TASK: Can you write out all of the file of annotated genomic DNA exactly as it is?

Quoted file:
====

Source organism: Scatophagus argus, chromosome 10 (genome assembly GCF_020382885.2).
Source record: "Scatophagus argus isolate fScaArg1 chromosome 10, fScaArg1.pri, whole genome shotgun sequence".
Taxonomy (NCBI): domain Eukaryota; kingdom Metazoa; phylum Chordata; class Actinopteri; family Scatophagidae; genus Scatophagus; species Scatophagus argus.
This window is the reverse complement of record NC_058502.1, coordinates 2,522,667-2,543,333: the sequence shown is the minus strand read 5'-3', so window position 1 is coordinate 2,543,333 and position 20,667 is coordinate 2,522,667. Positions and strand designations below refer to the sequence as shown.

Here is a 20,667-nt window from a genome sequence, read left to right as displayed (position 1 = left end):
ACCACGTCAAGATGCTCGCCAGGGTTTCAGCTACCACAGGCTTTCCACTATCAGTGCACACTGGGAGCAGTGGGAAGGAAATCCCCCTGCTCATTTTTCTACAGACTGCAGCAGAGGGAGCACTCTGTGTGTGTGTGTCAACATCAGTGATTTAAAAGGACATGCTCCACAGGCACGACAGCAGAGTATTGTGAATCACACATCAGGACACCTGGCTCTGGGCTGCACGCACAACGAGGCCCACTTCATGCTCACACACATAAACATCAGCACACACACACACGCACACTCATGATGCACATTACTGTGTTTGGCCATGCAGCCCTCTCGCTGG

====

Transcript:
Source organism: Scatophagus argus, chromosome 10 (genome assembly GCF_020382885.2).
Source record: "Scatophagus argus isolate fScaArg1 chromosome 10, fScaArg1.pri, whole genome shotgun sequence".
Taxonomy (NCBI): domain Eukaryota; kingdom Metazoa; phylum Chordata; class Actinopteri; family Scatophagidae; genus Scatophagus; species Scatophagus argus.
This window is the reverse complement of record NC_058502.1, coordinates 2,522,667-2,543,333: the sequence shown is the minus strand read 5'-3', so window position 1 is coordinate 2,543,333 and position 20,667 is coordinate 2,522,667. Positions and strand designations below refer to the sequence as shown.

Here is a 20,667-nt window from a genome sequence, read left to right as displayed (position 1 = left end):
ACCACGTCAAGATGCTCGCCAGGGTTTCAGCTACCACAGGCTTTCCACTATCAGTGCACACTGGGAGCAGTGGGAAGGAAATCCCCCTGCTCATTTTTCTACAGACTGCAGCAGAGGGAGCACTCTGTGTGTGTGTGTCAACATCAGTGATTTAAAAGGACATGCTCCACAGGCACGACAGCAGAGTATTGTGAATCACACATCAGGACACCTGGCTCTGGGCTGCACGCACAACGAGGCCCACTTCATGCTCACACACATAAACATCAGCACACACACACACGCACACTCATGATGCACATTACTGTGTTTGGCCATGCAGCCCTCTCGCTGG